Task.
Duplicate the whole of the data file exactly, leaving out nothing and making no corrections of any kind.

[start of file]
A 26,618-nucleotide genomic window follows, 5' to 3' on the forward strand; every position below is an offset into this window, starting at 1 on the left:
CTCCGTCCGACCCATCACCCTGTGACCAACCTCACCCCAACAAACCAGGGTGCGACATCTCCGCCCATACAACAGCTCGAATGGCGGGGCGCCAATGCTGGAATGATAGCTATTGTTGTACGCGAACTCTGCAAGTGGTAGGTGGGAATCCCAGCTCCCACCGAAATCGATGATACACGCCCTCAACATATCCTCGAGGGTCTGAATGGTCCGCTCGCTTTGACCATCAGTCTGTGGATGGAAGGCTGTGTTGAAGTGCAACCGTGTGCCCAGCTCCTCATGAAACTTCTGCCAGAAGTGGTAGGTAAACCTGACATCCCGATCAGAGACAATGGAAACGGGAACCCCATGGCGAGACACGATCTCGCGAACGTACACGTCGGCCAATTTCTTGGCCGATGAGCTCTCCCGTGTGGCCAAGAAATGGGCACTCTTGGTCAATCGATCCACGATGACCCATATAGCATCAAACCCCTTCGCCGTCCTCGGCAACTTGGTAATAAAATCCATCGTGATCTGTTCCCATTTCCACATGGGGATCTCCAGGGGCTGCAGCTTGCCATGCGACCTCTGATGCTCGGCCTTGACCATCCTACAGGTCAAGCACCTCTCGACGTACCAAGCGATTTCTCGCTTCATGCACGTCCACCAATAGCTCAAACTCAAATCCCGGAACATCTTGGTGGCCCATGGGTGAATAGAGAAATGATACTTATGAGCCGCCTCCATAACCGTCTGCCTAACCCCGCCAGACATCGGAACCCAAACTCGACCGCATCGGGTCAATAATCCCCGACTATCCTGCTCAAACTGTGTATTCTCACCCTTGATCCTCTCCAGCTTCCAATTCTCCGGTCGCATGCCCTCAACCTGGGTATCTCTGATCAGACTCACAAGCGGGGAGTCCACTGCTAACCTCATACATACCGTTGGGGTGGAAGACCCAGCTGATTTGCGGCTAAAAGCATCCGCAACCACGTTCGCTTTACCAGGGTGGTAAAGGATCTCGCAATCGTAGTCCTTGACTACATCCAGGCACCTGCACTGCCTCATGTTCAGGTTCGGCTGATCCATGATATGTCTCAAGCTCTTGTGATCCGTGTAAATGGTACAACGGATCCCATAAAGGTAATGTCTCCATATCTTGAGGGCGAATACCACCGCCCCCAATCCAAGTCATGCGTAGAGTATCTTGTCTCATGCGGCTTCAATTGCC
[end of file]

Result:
A 26,618-nucleotide genomic window follows, 5' to 3' on the forward strand; every position below is an offset into this window, starting at 1 on the left:
CTCCGTCCGACCCATCACCCTGTGACCAACCTCACCCCAACAAACCAGGGTGCGACATCTCCGCCCATACAACAGCTCGAATGGCGGGGCGCCAATGCTGGAATGATAGCTATTGTTGTACGCGAACTCTGCAAGTGGTAGGTGGGAATCCCAGCTCCCACCGAAATCGATGATACACGCCCTCAACATATCCTCGAGGGTCTGAATGGTCCGCTCGCTTTGACCATCAGTCTGTGGATGGAAGGCTGTGTTGAAGTGCAACCGTGTGCCCAGCTCCTCATGAAACTTCTGCCAGAAGTGGTAGGTAAACCTGACATCCCGATCAGAGACAATGGAAACGGGAACCCCATGGCGAGACACGATCTCGCGAACGTACACGTCGGCCAATTTCTTGGCCGATGAGCTCTCCCGTGTGGCCAAGAAATGGGCACTCTTGGTCAATCGATCCACGATGACCCATATAGCATCAAACCCCTTCGCCGTCCTCGGCAACTTGGTAATAAAATCCATCGTGATCTGTTCCCATTTCCACATGGGGATCTCCAGGGGCTGCAGCTTGCCATGCGACCTCTGATGCTCGGCCTTGACCATCCTACAGGTCAAGCACCTCTCGACGTACCAAGCGATTTCTCGCTTCATGCACGTCCACCAATAGCTCAAACTCAAATCCCGGAACATCTTGGTGGCCCATGGGTGAATAGAGAAATGATACTTATGAGCCGCCTCCATAACCGTCTGCCTAACCCCGCCAGACATCGGAACCCAAACTCGACCGCATCGGGTCAATAATCCCCGACTATCCTGCTCAAACTGTGTATTCTCACCCTTGATCCTCTCCAGCTTCCAATTCTCCGGTCGCATGCCCTCAACCTGGGTATCTCTGATCAGACTCACAAGCGGGGAGTCCACTGCTAACCTCATACATACCGTTGGGGTGGAAGACCCAGCTGATTTGCGGCTAAAAGCATCCGCAACCACGTTCGCTTTACCAGGGTGGTAAAGGATCTCGCAATCGTAGTCCTTGACTACATCCAGGCACCTGCACTGCCTCATGTTCAGGTTCGGCTGATCCATGATATGTCTCAAGCTCTTGTGATCCGTGTAAATGGTACAACGGATCCCATAAAGGTAATGTCTCCATATCTTGAGGGCGAATACCACCGCCCCCAATCCAAGTCATGCGTAGAGTATCTTGTCTCATGCGGCTTCAATTGCC